Navigation Links
Researchers introducing sustainable agriculture practices to improve food security
Date:3/15/2010

Blacksburg, Va.-- Two Virginia Tech professors are leading research teams that will work with scientists and small-scale farmers in South America and the Caribbean to increase food production, improve soil quality, and reduce risks associated with climate change. The projects are part of the Sustainable Agriculture and Natural Resource Management Collaborative Research Support Program (SANREM CRSP), a $15 million, five-year program funded by the U.S. Agency for International Development (USAID), and managed by the university's Office of International Research, Education, and Development.

Central to both projects and five others managed by the SANREM CRSP through 2014 are conservation agriculture techniques such as controlling soil erosion and increasing soil organic matter with cover crops, minimizing soil disturbance from tillage, and rotating crops to improve soil health and discourage agricultural pests.

Jeffrey Alwang, professor of agricultural and applied economics at Virginia Tech, is directing a project titled "Pathways to conservation agriculture production systems in the Andes." With sites in Bolivia and Ecuador, the project will use research in soil sciences, cropping systems, plant pathology, and economic and social sciences to design, evaluate, and disseminate conservation agricultural technologies aimed at improving food security in the region.

"Farm families in the Andean Region often depend on just one food crop: the potato," Alwang said. "We will study ways to improve potato yields, test new varieties, and introduce alternative crops like beans and Andean fruits to raise farmer incomes. We will also experiment with techniques to improve soil quality and reduce erosion on steep slopes."

James McKenna, professor and interim head of the Department of Crop and Soil Environmental Sciences, is leading a conservation agriculture project in Haiti. "Less than half of Haiti's food is currently produced in Haiti," McKenna said, "and food production has been declining since the mid 1980s. Also, most of Haiti's soils are very severely degraded as result of unsustainable farm practices."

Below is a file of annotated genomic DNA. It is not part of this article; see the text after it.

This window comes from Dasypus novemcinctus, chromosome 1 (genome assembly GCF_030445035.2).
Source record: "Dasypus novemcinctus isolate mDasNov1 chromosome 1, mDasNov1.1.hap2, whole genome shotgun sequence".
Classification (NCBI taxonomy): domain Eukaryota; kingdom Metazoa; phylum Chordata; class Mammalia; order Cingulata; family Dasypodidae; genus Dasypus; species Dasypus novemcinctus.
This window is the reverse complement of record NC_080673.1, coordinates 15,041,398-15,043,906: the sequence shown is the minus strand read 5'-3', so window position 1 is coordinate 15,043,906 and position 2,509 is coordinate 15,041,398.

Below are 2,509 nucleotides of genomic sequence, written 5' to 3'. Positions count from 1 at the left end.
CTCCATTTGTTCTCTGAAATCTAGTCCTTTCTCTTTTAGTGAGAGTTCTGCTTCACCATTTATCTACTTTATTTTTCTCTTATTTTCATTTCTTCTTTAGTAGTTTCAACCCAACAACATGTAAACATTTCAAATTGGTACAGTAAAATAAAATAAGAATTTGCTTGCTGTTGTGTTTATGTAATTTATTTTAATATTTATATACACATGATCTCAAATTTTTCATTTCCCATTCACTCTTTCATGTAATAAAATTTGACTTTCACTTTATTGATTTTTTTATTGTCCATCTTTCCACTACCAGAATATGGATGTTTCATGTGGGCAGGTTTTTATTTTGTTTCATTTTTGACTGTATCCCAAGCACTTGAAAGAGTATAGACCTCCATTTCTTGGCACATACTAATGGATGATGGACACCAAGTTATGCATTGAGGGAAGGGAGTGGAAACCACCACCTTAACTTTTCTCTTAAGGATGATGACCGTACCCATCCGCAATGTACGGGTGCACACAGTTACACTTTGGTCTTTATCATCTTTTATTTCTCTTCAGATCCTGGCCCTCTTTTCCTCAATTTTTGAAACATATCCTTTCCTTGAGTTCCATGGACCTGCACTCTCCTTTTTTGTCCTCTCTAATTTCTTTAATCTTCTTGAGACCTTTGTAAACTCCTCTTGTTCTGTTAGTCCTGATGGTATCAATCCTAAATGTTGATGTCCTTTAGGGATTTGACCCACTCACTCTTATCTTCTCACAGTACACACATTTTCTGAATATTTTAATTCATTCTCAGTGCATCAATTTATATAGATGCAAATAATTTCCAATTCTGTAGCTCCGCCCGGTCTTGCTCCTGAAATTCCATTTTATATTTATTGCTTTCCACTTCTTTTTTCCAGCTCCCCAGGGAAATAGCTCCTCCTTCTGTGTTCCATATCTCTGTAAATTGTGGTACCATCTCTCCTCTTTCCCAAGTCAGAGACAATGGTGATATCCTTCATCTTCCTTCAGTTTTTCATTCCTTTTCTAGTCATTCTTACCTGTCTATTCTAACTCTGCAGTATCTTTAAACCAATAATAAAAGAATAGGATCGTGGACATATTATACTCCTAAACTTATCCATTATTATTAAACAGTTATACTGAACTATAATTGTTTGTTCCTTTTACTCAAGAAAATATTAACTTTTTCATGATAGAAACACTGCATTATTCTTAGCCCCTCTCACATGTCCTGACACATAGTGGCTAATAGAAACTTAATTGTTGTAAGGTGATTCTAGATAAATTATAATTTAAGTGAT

McKenna's project, titled "Conservation agriculture productions systems for the Central Plateau of Haiti," will focus on technologies to make farming more productive and sustainable, and strengthen the agricultural education, service, and market institutions by training Haitians for key positions.

"Most residents of the Central Plateau are poor subsistence farmers who depend on rain-fed crop systems and livestock grazing for their income and food," McKenna said. "Conservation agriculture techniques involving cover crops, no-till production, and residue management have proven to be successful in other countries with similar soil erosion, fertility, and water holding problems. This project will test these methods of improving food security, profitability and sustainability in the Plateau of Haiti and hopefully transfer these techniques to the existing agricultural system on farmer fields."

McKenna and four other SANREM researchers from Virginia Tech were in Haiti setting up the project when the devastating earthquake struck on January 12. They plan to return in mid-March to continue laying the groundwork for research at farming sites 100 miles north of Port-au-Prince.

Virginia Tech's Office of International Research, Education, and Development has managed the SANREM CRSP since 2004. Collaborating with Virginia Tech in the SANREM program for its next five-year phase are scientists at Kansas State University, with research sites in Ghana and Mali; North Carolina Agricultural and Technical State University, Cambodia and the Philippines; University of Hawaii, India and Nepal; University of Tennessee at Knoxville, Lesotho, Malawi, and Mozambique; and University of Wyoming, Kenya and Uganda.